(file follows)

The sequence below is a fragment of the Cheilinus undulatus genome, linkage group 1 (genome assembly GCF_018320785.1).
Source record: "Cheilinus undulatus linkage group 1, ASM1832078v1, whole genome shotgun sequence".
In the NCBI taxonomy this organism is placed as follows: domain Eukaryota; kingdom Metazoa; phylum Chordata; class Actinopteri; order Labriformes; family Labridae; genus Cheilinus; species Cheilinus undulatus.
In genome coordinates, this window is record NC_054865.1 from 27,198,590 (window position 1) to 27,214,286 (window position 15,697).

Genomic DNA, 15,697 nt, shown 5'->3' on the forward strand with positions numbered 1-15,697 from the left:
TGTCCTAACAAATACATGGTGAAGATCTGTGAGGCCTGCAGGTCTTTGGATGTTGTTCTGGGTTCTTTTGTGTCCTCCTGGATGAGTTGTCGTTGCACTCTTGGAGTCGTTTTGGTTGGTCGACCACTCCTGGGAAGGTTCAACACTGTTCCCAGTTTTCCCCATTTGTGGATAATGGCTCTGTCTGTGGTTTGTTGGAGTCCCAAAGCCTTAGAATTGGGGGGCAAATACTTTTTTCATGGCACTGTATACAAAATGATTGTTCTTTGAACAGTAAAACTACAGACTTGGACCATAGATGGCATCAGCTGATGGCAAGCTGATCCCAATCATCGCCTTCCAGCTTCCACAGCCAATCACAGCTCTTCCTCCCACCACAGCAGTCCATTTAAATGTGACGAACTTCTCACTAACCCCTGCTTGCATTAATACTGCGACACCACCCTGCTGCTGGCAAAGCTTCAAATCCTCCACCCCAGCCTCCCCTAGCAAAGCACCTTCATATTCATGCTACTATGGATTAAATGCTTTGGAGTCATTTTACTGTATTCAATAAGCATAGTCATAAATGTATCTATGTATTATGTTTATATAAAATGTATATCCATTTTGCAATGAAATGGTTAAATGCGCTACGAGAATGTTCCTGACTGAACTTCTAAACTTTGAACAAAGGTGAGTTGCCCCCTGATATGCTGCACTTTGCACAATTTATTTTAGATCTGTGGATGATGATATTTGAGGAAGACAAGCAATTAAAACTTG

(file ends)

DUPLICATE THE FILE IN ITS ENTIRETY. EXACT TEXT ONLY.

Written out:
The sequence below is a fragment of the Cheilinus undulatus genome, linkage group 1 (genome assembly GCF_018320785.1).
Source record: "Cheilinus undulatus linkage group 1, ASM1832078v1, whole genome shotgun sequence".
In the NCBI taxonomy this organism is placed as follows: domain Eukaryota; kingdom Metazoa; phylum Chordata; class Actinopteri; order Labriformes; family Labridae; genus Cheilinus; species Cheilinus undulatus.
In genome coordinates, this window is record NC_054865.1 from 27,198,590 (window position 1) to 27,214,286 (window position 15,697).

Genomic DNA, 15,697 nt, shown 5'->3' on the forward strand with positions numbered 1-15,697 from the left:
TGTCCTAACAAATACATGGTGAAGATCTGTGAGGCCTGCAGGTCTTTGGATGTTGTTCTGGGTTCTTTTGTGTCCTCCTGGATGAGTTGTCGTTGCACTCTTGGAGTCGTTTTGGTTGGTCGACCACTCCTGGGAAGGTTCAACACTGTTCCCAGTTTTCCCCATTTGTGGATAATGGCTCTGTCTGTGGTTTGTTGGAGTCCCAAAGCCTTAGAATTGGGGGGCAAATACTTTTTTCATGGCACTGTATACAAAATGATTGTTCTTTGAACAGTAAAACTACAGACTTGGACCATAGATGGCATCAGCTGATGGCAAGCTGATCCCAATCATCGCCTTCCAGCTTCCACAGCCAATCACAGCTCTTCCTCCCACCACAGCAGTCCATTTAAATGTGACGAACTTCTCACTAACCCCTGCTTGCATTAATACTGCGACACCACCCTGCTGCTGGCAAAGCTTCAAATCCTCCACCCCAGCCTCCCCTAGCAAAGCACCTTCATATTCATGCTACTATGGATTAAATGCTTTGGAGTCATTTTACTGTATTCAATAAGCATAGTCATAAATGTATCTATGTATTATGTTTATATAAAATGTATATCCATTTTGCAATGAAATGGTTAAATGCGCTACGAGAATGTTCCTGACTGAACTTCTAAACTTTGAACAAAGGTGAGTTGCCCCCTGATATGCTGCACTTTGCACAATTTATTTTAGATCTGTGGATGATGATATTTGAGGAAGACAAGCAATTAAAACTTG